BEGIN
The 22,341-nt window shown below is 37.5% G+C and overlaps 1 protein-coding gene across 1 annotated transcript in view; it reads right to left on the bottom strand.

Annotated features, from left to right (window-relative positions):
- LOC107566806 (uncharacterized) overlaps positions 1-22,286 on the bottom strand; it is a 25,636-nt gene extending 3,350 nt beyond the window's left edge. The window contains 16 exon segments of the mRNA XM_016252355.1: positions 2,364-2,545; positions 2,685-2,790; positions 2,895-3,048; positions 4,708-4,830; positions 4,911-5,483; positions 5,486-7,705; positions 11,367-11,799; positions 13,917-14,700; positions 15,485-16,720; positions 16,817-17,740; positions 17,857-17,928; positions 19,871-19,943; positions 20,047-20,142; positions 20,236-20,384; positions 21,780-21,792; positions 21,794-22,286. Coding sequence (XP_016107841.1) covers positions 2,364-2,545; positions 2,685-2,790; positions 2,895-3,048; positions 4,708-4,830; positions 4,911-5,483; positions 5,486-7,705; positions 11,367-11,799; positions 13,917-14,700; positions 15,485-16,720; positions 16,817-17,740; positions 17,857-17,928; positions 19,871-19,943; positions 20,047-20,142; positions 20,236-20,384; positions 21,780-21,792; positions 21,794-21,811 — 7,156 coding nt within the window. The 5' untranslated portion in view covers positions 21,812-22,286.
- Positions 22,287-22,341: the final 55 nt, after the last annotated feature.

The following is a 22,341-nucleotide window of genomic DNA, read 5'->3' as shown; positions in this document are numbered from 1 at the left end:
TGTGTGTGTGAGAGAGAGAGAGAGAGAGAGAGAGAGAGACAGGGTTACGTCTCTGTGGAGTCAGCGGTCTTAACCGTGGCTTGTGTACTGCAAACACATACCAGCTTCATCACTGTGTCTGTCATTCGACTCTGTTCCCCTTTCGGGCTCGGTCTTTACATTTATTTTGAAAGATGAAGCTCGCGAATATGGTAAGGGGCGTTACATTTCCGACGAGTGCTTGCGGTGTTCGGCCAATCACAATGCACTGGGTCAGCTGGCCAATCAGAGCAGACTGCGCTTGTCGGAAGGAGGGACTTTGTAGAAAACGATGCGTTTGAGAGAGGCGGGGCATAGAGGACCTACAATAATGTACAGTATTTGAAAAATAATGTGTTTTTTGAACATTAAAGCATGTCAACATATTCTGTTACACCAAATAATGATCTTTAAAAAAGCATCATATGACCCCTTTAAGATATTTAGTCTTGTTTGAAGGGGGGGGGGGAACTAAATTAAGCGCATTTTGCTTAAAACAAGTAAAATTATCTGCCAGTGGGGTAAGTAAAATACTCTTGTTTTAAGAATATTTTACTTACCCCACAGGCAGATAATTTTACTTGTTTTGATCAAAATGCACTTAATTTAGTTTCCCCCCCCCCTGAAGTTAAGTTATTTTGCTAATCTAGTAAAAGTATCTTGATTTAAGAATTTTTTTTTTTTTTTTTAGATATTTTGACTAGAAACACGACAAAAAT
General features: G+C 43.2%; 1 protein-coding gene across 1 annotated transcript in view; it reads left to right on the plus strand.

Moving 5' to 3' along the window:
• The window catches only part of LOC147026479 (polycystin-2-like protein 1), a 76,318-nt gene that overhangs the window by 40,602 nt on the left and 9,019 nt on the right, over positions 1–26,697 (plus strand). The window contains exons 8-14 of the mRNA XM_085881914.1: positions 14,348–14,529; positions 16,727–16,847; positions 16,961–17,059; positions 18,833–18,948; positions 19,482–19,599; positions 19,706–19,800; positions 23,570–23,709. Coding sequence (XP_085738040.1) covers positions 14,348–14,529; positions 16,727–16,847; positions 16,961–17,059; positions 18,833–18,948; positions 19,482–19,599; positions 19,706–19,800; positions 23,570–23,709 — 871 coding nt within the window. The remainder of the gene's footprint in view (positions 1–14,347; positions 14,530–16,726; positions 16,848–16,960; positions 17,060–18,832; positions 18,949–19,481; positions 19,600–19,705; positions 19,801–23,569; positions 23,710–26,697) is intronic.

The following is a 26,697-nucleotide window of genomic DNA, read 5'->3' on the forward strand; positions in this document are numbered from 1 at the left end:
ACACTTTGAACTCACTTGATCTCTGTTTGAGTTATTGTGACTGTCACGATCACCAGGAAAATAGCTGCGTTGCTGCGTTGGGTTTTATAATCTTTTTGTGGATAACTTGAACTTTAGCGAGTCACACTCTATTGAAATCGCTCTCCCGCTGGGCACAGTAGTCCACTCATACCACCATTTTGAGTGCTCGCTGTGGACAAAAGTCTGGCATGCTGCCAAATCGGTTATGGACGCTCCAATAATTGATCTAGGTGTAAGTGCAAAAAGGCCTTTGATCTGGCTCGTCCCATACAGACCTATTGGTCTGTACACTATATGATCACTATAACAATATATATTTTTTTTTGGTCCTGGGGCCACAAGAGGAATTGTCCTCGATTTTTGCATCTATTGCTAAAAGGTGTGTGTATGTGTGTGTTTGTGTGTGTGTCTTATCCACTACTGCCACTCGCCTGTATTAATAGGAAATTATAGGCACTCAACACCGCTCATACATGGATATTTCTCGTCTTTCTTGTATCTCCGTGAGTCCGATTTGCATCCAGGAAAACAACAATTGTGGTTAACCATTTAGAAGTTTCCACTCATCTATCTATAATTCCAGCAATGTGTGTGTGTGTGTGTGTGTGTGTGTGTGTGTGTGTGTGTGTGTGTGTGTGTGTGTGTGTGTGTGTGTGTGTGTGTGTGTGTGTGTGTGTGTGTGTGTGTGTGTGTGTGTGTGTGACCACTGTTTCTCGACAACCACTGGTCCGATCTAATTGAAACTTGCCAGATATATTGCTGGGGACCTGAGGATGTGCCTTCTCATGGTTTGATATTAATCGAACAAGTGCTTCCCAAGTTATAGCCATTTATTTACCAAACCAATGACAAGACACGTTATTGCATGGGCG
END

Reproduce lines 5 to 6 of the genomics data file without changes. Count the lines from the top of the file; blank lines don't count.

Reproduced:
The following is a 22,341-nucleotide window of genomic DNA, read 5'->3' as shown; positions in this document are numbered from 1 at the left end:
TGTGTGTGTGAGAGAGAGAGAGAGAGAGAGAGAGAGAGACAGGGTTACGTCTCTGTGGAGTCAGCGGTCTTAACCGTGGCTTGTGTACTGCAAACACATACCAGCTTCATCACTGTGTCTGTCATTCGACTCTGTTCCCCTTTCGGGCTCGGTCTTTACATTTATTTTGAAAGATGAAGCTCGCGAATATGGTAAGGGGCGTTACATTTCCGACGAGTGCTTGCGGTGTTCGGCCAATCACAATGCACTGGGTCAGCTGGCCAATCAGAGCAGACTGCGCTTGTCGGAAGGAGGGACTTTGTAGAAAACGATGCGTTTGAGAGAGGCGGGGCATAGAGGACCTACAATAATGTACAGTATTTGAAAAATAATGTGTTTTTTGAACATTAAAGCATGTCAACATATTCTGTTACACCAAATAATGATCTTTAAAAAAGCATCATATGACCCCTTTAAGATATTTAGTCTTGTTTGAAGGGGGGGGGGGAACTAAATTAAGCGCATTTTGCTTAAAACAAGTAAAATTATCTGCCAGTGGGGTAAGTAAAATACTCTTGTTTTAAGAATATTTTACTTACCCCACAGGCAGATAATTTTACTTGTTTTGATCAAAATGCACTTAATTTAGTTTCCCCCCCCCCTGAAGTTAAGTTATTTTGCTAATCTAGTAAAAGTATCTTGATTTAAGAATTTTTTTTTTTTTTTTTAGATATTTTGACTAGAAACACGACAAAAAT